1049. Is it possible to charge batteries using static electricity? Can lightning or atmospheric charges be stored in a capacitor and then released into a cell for charging? — JM, Lafayette, NT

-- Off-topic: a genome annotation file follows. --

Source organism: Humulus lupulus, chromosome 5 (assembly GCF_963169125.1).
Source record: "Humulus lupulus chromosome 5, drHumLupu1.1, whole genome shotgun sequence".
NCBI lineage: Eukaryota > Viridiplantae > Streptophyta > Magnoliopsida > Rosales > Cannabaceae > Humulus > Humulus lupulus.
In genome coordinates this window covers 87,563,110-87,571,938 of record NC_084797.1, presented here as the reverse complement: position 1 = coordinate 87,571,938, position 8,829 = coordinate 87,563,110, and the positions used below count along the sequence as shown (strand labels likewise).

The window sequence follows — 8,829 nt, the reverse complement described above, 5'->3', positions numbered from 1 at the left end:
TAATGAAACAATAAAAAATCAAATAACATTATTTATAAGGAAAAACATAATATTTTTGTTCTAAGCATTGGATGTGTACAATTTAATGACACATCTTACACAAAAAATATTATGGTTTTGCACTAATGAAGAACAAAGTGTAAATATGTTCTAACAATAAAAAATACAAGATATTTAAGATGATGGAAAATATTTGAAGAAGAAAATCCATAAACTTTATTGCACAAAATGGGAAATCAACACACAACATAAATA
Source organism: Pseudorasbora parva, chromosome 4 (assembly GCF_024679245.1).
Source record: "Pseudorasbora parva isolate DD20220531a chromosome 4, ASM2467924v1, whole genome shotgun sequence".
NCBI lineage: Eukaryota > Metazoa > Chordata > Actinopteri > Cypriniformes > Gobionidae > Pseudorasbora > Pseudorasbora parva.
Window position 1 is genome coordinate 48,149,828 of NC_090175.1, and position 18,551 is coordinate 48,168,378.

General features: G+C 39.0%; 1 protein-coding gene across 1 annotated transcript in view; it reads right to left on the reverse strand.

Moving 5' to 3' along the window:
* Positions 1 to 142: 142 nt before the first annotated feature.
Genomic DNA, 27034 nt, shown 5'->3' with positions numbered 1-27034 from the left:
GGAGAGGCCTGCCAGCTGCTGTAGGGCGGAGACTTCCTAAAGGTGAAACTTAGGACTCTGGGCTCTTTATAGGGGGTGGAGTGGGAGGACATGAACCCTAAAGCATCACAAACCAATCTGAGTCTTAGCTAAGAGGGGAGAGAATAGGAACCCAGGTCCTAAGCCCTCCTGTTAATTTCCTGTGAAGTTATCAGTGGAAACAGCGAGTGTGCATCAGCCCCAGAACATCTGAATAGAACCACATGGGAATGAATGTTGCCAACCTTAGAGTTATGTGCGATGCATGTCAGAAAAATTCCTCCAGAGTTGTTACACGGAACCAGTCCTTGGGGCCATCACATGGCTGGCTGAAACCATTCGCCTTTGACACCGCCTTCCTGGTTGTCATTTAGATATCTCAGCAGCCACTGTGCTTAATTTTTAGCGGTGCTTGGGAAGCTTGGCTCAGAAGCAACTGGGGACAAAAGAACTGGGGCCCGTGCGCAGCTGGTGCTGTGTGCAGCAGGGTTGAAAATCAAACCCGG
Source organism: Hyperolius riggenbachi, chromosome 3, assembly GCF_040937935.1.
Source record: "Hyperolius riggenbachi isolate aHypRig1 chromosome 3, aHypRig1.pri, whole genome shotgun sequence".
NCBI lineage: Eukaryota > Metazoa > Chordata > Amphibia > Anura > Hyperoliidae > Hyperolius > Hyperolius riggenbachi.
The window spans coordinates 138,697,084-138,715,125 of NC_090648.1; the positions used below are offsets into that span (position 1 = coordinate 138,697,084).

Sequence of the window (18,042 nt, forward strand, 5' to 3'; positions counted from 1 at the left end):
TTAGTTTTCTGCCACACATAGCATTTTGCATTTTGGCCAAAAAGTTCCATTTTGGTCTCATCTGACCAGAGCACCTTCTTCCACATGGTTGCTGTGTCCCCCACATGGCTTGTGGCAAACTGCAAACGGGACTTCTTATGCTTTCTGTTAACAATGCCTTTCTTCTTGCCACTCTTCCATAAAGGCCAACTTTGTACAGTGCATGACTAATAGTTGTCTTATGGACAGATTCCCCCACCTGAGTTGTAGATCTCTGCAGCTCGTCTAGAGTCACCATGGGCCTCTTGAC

Yes, static electricity has energy associated with it and that energy can be used to charge batteries, at least in principle. Static electricity is literally stationary separated electric charges—essentially separated charges stored on capacitor-like surfaces. As you suggest, it may be easiest to transfer these separated charges into a real capacitor and then to use this charged capacitor to recharge an electrochemical cell. Whether such a procedure can be carried out efficiently and in a cost-effective manner isn't clear to me. The charges involved in lightning have so much energy per charge—so much voltage—that they're hard to use for anything. Even the charges that you accumulate when you rub your feet on a wool carpet on a cold, dry winter day acquire an enormous amount of energy per charge. To charge most batteries, you need lots of low energy charges, not the small numbers of high-energy charges that are typical of static electricity. Using this tiny current of high-energy charges to charge a battery is equivalent to trying to fill a swimming pool with water from a high-pressure car-washing nozzle—too little water under too much pressure. You can do it, but there are better ways.